Milgram, Stanley


Milgram, Stanley
(1933–1984)
   In 1974, Milgram published Obedience to Authority, the results of a series of experiments in social psychology, in what has come to be known as the “Milgram experiment.” After the disclosure of the horrors of World War II, many wondered, and not for the first time, how human beings could be motivated to commit acts of such brutality toward each other-not just those in the armed forces, but ordinary people who were coerced into carrying out the most cruel and gruesome acts. Stanley Milgram was one of those asking these questions and his subsequent experiments were inspired by the 1961 trial of Adolf Eichmann in Israel, from which he sought to comprehend the psychological dynamic that turned ordinary people like Eichmann into perpetrators of mass murder.
   But Milgram did not investigate the extreme situation of war; he wanted to see how people would react under relatively “ordinary” conditions in the laboratory. How would people behave when told to give an electrical shock to another person? To what extent would people obey the dictates of the situation and ignore their own misgivings about what they were doing? Milgram, who taught at Yale University, conducted a series of social psychology experiments that measured the willingness of his participants in the study to obey an authority figure who instructed them to perform acts that conflicted with their personal conscience. The experiments began in July 1961, three months after the start of the Eichmann trial in Jerusalem, when Milgram devised his psychological study to answer the question: “Was it that Eichmann and his accomplices in the Holocaust had mutual intent, in at least with regard to the goals of the Holocaust?” In other words, “Was there a mutual sense of morality among those involved?”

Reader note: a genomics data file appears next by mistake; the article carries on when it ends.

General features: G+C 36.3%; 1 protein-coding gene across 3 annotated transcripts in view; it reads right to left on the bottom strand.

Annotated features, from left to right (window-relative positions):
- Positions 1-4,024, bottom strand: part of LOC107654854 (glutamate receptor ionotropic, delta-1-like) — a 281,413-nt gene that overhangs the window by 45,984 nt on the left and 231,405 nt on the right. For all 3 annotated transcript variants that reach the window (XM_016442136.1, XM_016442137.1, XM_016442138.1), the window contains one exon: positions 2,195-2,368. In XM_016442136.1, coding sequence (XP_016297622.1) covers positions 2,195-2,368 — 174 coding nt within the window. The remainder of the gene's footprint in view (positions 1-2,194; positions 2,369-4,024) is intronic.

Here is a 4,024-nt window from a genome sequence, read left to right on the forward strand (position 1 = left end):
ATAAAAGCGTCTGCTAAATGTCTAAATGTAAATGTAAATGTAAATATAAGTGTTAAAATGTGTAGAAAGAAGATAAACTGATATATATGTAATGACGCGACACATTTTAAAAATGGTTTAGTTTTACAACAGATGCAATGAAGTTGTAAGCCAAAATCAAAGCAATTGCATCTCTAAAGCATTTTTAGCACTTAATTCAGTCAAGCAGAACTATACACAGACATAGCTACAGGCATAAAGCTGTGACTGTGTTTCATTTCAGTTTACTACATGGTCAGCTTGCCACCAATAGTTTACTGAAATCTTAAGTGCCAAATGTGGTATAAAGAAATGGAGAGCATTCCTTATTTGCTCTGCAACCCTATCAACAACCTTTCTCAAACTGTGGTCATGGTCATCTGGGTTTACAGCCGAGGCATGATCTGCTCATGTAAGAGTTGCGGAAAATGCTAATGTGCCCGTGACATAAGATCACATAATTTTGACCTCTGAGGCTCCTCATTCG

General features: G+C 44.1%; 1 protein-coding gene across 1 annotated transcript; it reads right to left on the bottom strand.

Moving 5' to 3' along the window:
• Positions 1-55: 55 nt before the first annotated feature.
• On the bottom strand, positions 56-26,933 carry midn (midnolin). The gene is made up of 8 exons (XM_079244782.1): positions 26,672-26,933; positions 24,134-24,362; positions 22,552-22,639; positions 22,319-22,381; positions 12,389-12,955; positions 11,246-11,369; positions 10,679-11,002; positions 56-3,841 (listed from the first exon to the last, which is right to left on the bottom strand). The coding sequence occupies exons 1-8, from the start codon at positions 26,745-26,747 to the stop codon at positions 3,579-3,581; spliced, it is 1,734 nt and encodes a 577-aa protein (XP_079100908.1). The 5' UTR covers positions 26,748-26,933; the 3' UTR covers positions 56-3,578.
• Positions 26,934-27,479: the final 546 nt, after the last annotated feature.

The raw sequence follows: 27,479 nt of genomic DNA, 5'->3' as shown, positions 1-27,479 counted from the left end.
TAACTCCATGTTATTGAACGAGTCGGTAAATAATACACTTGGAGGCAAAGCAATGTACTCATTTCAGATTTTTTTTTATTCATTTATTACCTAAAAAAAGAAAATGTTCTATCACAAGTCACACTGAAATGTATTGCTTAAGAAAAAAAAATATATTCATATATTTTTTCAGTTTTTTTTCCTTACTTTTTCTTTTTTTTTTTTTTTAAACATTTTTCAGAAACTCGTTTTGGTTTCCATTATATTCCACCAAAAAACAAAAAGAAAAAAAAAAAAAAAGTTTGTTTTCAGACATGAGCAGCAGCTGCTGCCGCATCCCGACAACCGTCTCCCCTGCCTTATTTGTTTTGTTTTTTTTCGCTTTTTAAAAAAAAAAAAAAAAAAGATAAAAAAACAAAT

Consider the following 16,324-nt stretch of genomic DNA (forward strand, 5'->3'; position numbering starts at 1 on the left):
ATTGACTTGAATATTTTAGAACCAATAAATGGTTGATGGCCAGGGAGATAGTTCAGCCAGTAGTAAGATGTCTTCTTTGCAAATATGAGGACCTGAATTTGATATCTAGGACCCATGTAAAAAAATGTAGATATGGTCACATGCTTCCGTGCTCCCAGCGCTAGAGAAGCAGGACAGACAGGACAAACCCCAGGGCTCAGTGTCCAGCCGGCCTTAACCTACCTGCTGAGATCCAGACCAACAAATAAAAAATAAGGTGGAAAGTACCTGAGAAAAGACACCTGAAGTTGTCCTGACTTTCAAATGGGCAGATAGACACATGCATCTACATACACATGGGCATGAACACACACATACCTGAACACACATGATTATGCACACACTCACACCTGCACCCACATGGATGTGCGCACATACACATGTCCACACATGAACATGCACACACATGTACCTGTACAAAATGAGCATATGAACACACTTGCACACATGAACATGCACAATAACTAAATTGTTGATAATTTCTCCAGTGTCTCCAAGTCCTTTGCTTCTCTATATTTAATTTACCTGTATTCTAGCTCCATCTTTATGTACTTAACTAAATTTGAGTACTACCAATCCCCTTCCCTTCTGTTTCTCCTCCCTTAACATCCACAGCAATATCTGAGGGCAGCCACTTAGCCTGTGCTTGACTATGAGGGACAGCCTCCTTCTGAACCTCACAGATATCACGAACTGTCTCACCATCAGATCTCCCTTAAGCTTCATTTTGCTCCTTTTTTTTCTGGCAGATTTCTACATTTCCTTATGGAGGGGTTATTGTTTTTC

Milgram’s testing revealed that it could have been that the millions of accomplices were merely following orders, despite violating their deepest moral beliefs. This conclusion was based on the experiments where 37 out of 40 participants administered the full range of shocks up to 450 volts, the highest obedience rate Milgram found in his whole series. In this variation, the actual subject did not pull the shock lever; instead, he only conveyed information to the peer (a confederate) who pulled the lever. Thus, according to Milgram, the subject shifts responsibility to another person and does not blame himself for what happens. This resembles real-life incidents in which people see themselves as merely cogs in a wheel, just “doing their job,” allowing them to avoid responsibility for the consequences of their actions.
   See also Arendt, Hannah.

Historical dictionary of the Holocaust. . 2014.

Look at other dictionaries:

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  • Stanley Milgram — (n. Nueva York, 15 de agosto de 1933 † Nueva York, 20 de diciembre de 1984) fue un psicólogo graduado de la Universidad de Yale que condujo los experimentos del mundo pequeño (la fuente del concepto de los seis grados de separación) y el… …   Wikipedia Español

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  • Milgram — ist der Familienname folgender Personen: Arthur Milgram (1912–1960), US amerikanischer Mathematiker R. James Milgram (*1939), US amerikanischer Mathematiker Stanley Milgram (1933–1984), US amerikanischer Psychologe Siehe auch: Milgram Experiment …   Deutsch Wikipedia


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